Orton Gillingham tutoring

What is the

Orton Gillingham

approach?


Many parents wonder what exactly the

Orton Gillingham

method is and the type of student who benefits from this instruction. On a basic level,

Orton Gillingham

is a structured approach for teaching reading and writing skills, originally designed for students with dyslexia. Technically, the

Orton Gillingham

technique is a “language-based, multi-sensory, structured, sequential, cumulative, cognitive, and flexible” method designed primarily to teach decoding and spelling.

It involves the explicit and systematic teaching of language sounds while employing visual, auditory, tactile and kinesthetic teaching techniques (Bates, 2014).

In laymen’s terms, the

Orton Gillingham method

is multi‎-sensory, meaning it integrates the visual, auditory, and tactile/kinesthetic learning modalities and is constantly individualized according to the needs of each student as the lessons progress. The instruction is very structured by nature and each lesson builds upon previously taught lessons.


EBL Coaching’s Flags and Stars program is a multi-sensory reading and writing program that is based on the

Orton Gillingham

methodology. The program begins by teaching students single consonant and short vowel sounds and later moves into blends (ex. fl, pl, gl, etc.), consonant digraphs (ex. th, wh, sh, etc.), vowel digraphs (ex. oa, oo, ea, etc.), silent e patterns, multi-syllabic words, prefixes, and suffixes. Each lesson contains multi-sensory elements, including audio-visual card drills, sky writing, and sand writing, followed by workbook exercises. The lessons also contain word-per-minute timings for fluency development, as well as sentences and stories for students to read to apply concepts taught.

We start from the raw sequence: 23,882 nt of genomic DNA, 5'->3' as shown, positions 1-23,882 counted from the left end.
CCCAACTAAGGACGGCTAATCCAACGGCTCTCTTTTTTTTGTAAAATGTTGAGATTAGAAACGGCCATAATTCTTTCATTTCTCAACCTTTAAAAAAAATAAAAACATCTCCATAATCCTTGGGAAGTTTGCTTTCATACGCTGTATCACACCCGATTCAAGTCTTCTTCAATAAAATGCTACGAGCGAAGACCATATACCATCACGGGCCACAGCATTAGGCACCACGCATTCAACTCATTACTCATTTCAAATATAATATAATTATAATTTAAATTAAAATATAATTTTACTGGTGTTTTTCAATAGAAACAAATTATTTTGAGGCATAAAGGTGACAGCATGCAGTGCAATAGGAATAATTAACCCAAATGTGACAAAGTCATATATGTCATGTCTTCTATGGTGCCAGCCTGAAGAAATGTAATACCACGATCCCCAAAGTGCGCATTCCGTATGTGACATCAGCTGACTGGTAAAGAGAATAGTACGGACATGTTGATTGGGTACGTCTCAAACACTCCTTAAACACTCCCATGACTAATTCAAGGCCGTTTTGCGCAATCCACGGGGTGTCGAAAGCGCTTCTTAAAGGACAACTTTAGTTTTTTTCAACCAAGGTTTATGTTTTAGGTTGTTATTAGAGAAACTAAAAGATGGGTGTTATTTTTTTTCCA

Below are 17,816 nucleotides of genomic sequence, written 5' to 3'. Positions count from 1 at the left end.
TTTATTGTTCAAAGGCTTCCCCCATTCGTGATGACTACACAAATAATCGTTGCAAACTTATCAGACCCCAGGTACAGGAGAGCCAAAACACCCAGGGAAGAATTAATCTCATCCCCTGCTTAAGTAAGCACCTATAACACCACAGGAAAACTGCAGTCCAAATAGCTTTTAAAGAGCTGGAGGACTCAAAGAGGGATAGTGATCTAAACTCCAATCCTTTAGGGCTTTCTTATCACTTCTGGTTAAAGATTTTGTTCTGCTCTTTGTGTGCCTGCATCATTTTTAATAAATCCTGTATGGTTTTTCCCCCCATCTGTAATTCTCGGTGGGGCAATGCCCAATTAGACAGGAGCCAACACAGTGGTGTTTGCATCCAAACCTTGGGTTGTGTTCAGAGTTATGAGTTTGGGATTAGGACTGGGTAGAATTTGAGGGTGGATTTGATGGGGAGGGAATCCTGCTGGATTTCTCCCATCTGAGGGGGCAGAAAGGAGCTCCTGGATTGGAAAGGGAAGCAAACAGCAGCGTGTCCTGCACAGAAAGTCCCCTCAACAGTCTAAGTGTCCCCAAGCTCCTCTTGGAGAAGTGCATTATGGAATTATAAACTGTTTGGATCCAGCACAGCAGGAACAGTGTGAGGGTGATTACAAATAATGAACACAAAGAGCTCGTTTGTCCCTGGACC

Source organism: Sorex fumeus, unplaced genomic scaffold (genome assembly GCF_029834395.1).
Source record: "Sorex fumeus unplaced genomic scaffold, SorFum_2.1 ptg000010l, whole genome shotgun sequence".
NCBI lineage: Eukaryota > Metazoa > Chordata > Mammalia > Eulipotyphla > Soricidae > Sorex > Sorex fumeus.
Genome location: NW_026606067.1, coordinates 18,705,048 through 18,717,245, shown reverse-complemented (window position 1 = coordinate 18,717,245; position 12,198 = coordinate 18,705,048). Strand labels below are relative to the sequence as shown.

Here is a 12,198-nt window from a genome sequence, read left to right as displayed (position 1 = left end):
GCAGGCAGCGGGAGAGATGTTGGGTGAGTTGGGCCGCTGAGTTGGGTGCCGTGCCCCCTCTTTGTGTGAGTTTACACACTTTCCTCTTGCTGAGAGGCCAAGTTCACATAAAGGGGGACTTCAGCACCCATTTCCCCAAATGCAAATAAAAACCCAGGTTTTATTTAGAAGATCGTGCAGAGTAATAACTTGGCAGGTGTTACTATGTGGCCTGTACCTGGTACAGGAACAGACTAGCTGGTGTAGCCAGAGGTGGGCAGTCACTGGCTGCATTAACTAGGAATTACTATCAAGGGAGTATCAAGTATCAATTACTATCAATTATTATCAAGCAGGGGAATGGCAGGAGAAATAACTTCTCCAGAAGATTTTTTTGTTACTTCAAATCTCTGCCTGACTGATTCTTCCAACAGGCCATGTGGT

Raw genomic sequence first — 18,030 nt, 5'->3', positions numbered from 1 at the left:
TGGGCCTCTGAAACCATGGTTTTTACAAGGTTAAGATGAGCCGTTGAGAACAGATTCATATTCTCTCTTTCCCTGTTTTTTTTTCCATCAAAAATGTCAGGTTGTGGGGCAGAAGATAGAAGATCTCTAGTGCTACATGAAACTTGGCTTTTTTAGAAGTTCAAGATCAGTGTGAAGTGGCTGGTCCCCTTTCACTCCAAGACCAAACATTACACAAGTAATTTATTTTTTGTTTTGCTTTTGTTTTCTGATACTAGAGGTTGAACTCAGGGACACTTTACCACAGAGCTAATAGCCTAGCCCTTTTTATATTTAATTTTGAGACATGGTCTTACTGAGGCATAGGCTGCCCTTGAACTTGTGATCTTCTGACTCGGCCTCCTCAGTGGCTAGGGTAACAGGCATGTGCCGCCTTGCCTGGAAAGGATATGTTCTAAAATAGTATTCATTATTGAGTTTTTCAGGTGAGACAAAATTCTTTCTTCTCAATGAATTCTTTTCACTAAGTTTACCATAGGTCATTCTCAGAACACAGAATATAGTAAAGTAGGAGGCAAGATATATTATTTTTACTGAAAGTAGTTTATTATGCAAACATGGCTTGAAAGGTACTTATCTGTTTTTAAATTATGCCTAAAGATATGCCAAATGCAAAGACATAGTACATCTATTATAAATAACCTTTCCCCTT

A sample lesson from the Flags and Stars Vowel Digraphs might be structured as follows:

Audio-Visual Card Drill: The teacher (or parent) holds up an audio-visual card with the vowel digraph ee on the front and the corresponding key picture (feet) on the back and says to the child: “This is the vowel digraph ee (holds up front of card), like feet (turns card around and shows a picture of feet on the back of the card), it makes the sound /ee/ (turns card back around to show letters).
The teacher or parent then says aloud the sequence of letter names/key picture/sound together with the student (i.e. ee, feet, /ee/), and the student repeats the sequence independently three times.

Sky Writing: The teacher or parent models forming the letters in the air, while saying the name of each letter and then the sound the vowel digraph makes. The instructor then performs this sky writing together with the child and the child forms the letters in the sky independently three times.

Sand Writing: Similar to sky writing, the teacher or parent models forming the letters, this time in the sand, saying the name of each letter and then the sound the vowel digraph makes. The instructor then performs this sand writing together with the child in a tray filled with sand, and the student forms the letters in the sand independently three times. The same sequence can be performed using shaving cream instead of or in addition to sand.

Workbook Exercises: The child then completes exercises in the Flags and Stars Vowel Digraph workbook, corresponding to the vowel digraph being taught (in this case the /ee/ sound). The child traces letters, identifies pictures that contain the sound, and performs other related exercises, such as filling in words and completing sentences. After this sequence is performed for all of the vowel digraphs in a given section, the instructor emphasizes decoding, or blending sounds containing these vowel digraphs together to form words, using cards and magnetic tiles.

Oral Reading: The child reads word lists, sentences, and stories contained within the Flags and Stars workbook to reinforce the sounds taught in a given lesson. The child is encouraged to read orally from a controlled reader (book or story) at the end of each session to apply the sounds covered and any previous sounds taught.

The

Orton Gillingham

method can have a profound impact on a child’s reading and spelling skills, particular those who have language-based

learning disabilities.

However, even children who do not have diagnosed

learning disabilities.

can truly benefit from this instruction.

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